Walk into the Social Hall of Congregation Beth Shalom and imagine what it looked like in 1970. At that time, the current Social Hall and Kitchen made up the whole synagogue. The building was called Holmes Hall, and it was owned by the University Unitarian Church. It consisted of a small chapel, small social hall, office, 4 classrooms plus lavatories. For the previous two years, Congregation Beth Shalom had been operating out of the Blessed Sacrament School. In 1970 we moved into Holmes Hall, and 3 years later we bought it from the Unitarian Church. Following two major expansions since 1973, the original building has tripled in size. In addition to a larger space, we have incorporated Hiddur Mitzvah - the beautification of the Mitzvah - Jewish Art, into our facility. We have indeed a beautiful space for worship, celebrations, and learning.
You can also learn more about our Building and Grounds Committee here.
Kitchen and Kashrut observance
Preparing meals with respect for Jewish Law
As a Conservative Jewish Congregation we are strongly committed to following Jewish law in all areas of our private and communal lives. Beth Shalom proudly maintains a kosher dairy kitchen. Beth Shalom also upholds Sabbath and Festival Halachah in regards to the preparation of food. Below are helpful guidelines for caterers and families preparing festive meals at the synagogue which respect and honor Conservative Jewish standards of practice.
Preparing Meals and Shabbat
The building is closed on Fridays at 2:00 pm, so all cooking should be completed by that time. No cooking can be done on Shabbat. Heating of food and liquids below boiling is permitted. Ovens can be heated up to 250 degrees Fahrenheit. During Shabbat, only a custodian or a non-Jewish catering employee is permitted to operate anything requiring electricity or gas. This includes adjusting ovens and running the dishwasher. These tasks must be part of their regular job and be arranged beforehand. Shabbat instructions for the CBS custodian must be submitted to the Program Director a minimum of two weeks before the event.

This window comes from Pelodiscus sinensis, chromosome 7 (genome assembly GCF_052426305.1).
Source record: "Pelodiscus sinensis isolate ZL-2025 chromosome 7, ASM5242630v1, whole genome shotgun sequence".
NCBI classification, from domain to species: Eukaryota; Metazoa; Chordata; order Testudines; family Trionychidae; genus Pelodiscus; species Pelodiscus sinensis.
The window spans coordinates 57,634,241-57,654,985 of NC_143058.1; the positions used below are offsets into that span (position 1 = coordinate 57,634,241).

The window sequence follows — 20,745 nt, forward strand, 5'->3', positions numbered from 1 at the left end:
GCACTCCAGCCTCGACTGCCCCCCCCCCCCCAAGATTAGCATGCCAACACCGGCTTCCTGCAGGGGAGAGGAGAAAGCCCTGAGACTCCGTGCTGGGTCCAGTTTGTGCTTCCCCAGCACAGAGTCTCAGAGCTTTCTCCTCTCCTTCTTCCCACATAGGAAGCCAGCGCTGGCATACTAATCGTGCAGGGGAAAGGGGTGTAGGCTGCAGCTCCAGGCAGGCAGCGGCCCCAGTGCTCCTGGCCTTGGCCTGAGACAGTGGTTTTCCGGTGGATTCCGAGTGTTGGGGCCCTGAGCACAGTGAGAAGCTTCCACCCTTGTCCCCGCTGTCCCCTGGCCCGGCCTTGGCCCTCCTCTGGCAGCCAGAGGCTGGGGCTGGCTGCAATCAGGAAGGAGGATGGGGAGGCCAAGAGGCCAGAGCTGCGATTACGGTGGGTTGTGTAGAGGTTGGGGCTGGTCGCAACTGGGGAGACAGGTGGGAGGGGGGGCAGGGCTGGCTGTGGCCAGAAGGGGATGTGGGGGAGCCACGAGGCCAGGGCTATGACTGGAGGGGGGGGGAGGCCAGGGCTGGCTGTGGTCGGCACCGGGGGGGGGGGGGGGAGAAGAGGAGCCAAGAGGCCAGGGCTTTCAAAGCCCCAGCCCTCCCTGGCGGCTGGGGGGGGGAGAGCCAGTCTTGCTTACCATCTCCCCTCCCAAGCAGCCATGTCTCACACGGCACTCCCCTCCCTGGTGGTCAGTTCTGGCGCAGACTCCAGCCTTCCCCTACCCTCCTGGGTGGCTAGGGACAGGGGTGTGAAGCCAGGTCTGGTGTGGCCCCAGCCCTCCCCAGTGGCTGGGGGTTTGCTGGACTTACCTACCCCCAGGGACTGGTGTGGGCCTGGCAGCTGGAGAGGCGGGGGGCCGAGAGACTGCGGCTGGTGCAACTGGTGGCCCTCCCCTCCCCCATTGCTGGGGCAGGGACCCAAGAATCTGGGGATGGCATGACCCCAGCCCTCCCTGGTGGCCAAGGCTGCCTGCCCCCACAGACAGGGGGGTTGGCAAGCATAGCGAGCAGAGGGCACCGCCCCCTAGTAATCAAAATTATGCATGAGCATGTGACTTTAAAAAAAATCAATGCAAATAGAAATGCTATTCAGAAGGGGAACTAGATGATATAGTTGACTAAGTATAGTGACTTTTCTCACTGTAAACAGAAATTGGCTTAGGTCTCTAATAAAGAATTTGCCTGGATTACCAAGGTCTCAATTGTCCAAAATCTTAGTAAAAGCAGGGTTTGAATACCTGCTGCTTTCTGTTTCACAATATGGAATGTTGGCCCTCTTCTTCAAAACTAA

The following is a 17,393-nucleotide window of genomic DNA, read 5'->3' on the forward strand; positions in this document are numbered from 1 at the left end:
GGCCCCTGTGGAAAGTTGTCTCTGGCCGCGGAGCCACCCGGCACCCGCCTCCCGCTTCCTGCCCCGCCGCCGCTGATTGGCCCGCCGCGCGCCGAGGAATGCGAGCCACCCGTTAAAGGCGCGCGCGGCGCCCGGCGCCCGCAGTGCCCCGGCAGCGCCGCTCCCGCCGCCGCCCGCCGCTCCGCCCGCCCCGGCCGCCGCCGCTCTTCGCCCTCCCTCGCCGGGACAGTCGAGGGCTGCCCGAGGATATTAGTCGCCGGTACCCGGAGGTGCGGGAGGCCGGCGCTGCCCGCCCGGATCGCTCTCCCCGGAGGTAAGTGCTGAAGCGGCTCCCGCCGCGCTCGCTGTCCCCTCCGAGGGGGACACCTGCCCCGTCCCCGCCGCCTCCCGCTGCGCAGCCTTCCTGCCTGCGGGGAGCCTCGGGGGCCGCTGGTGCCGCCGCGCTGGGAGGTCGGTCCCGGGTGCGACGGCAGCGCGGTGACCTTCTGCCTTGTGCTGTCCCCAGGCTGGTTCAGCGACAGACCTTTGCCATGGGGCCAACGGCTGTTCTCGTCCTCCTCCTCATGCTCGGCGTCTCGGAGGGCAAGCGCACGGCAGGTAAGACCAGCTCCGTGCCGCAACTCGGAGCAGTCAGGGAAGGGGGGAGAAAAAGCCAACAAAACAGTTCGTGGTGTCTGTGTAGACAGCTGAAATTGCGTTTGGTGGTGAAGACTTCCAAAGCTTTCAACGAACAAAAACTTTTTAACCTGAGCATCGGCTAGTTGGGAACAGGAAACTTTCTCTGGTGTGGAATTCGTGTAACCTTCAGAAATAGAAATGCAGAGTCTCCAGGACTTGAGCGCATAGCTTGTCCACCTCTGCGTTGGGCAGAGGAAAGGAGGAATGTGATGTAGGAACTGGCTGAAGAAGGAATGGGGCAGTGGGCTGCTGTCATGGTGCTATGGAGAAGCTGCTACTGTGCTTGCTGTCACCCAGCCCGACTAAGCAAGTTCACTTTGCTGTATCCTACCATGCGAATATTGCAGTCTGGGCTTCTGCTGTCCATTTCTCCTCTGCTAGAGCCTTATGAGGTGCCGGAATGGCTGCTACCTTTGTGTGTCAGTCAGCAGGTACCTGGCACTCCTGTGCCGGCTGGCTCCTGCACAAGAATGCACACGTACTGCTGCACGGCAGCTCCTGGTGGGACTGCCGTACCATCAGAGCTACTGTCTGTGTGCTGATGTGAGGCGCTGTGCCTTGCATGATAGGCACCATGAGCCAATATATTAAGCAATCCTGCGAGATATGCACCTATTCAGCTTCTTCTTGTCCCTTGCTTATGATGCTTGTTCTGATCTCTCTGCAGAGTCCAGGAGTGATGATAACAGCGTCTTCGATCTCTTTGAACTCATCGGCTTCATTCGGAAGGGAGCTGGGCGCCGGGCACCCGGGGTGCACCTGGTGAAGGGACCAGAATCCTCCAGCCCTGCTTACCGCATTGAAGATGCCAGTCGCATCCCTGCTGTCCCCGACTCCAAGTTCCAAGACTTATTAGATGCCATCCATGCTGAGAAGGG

The kitchen telephone should not be used on Shabbat except for emergencies.
Deliveries and Removals
All food, flowers and other supplies must be delivered no later than 2:00 p.m. on Friday. No deliveries of any kind can occur on Shabbat. Nothing may be removed from the synagogue until after the end of Shabbat (after nightfall on Saturday night), including flowers, decorations and food. Food and other items should be picked up sometime between Sunday morning and Monday at 5:00 p.m. following your event. Remember that all food left in the kitchen must be labeled. If it is not labeled it might be eaten before you have a chance to pick it up on Sunday or Monday!
Kashrut Protocol at Beth Shalom
The kitchen at Beth Shalom is a kosher dairy kitchen. Only Beth Shalom members and approved caterers may use the kitchen. For detailed information about cooking at CBS and to book the kitchen, contact the Lifecycle Coordinator at (206) 524-0075 or use our contact form.
Our Kitchen Committee will be happy to assist you with any and all of your needs.
Food brought into the Synagogue
This list is provided as a convenience. To obtain the most up-to-date list or to check on specific items you wish to bring into the kitchen, contact the Program Director, Carol Benedick.
- Food must be either prepared in the Beth Shalom kitchen or packaged with an approved heksher. Do not bring in food that has been prepared at home.
- All food brought into the kitchen must be in new, unopened containers. (eg. Spices, flour, sugar, grains)